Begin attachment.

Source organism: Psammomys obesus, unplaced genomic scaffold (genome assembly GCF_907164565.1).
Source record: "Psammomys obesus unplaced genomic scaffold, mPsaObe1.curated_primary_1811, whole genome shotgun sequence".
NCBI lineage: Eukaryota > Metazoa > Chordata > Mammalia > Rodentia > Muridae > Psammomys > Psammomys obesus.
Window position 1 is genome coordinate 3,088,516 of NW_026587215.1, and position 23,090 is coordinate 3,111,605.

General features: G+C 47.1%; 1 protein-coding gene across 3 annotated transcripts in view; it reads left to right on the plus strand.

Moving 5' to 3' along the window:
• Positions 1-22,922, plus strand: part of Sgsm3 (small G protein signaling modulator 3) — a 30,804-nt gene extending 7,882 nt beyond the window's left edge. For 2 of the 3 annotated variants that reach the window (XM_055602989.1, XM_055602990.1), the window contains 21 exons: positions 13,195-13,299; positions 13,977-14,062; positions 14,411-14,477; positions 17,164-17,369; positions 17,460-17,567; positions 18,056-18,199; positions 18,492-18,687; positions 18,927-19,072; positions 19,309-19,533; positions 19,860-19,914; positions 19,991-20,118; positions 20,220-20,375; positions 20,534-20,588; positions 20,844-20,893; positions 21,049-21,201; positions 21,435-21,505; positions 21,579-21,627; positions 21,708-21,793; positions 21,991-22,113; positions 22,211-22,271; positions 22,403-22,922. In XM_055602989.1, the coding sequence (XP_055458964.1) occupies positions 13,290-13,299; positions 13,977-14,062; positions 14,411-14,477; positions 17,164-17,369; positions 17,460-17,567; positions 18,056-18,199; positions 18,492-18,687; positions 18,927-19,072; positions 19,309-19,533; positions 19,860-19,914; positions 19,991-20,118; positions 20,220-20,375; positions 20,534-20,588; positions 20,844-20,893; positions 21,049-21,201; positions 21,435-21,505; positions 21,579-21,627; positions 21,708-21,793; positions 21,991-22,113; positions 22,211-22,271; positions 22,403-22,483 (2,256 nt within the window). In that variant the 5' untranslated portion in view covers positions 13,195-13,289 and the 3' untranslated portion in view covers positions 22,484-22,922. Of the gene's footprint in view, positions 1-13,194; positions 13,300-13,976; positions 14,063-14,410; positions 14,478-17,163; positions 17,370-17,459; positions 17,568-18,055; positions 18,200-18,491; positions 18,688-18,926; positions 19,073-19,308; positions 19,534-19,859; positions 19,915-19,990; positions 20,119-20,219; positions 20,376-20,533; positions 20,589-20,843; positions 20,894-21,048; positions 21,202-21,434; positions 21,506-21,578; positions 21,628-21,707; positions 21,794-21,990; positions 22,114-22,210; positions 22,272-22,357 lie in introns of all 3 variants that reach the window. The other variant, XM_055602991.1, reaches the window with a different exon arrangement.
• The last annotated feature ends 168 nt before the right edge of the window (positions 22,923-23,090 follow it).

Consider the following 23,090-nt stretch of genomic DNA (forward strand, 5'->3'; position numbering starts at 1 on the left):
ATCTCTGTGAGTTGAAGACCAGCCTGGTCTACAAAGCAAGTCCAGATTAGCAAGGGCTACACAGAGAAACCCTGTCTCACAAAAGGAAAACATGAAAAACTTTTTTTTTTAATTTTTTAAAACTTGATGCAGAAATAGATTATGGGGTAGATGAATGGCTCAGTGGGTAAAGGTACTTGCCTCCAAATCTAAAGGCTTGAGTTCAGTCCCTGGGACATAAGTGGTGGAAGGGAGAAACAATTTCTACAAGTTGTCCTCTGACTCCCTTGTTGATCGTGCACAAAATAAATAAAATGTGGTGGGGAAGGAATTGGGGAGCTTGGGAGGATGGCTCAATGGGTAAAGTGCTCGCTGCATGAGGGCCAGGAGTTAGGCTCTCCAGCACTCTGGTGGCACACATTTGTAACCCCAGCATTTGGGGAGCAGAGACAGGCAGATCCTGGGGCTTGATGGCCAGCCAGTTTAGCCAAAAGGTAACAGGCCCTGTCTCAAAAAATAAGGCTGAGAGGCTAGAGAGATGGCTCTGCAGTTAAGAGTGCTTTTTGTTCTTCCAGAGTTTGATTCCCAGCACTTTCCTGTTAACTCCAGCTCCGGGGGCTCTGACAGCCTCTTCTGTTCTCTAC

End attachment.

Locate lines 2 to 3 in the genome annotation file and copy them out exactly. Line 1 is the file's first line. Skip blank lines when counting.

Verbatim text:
Source record: "Psammomys obesus unplaced genomic scaffold, mPsaObe1.curated_primary_1811, whole genome shotgun sequence".
NCBI lineage: Eukaryota > Metazoa > Chordata > Mammalia > Rodentia > Muridae > Psammomys > Psammomys obesus.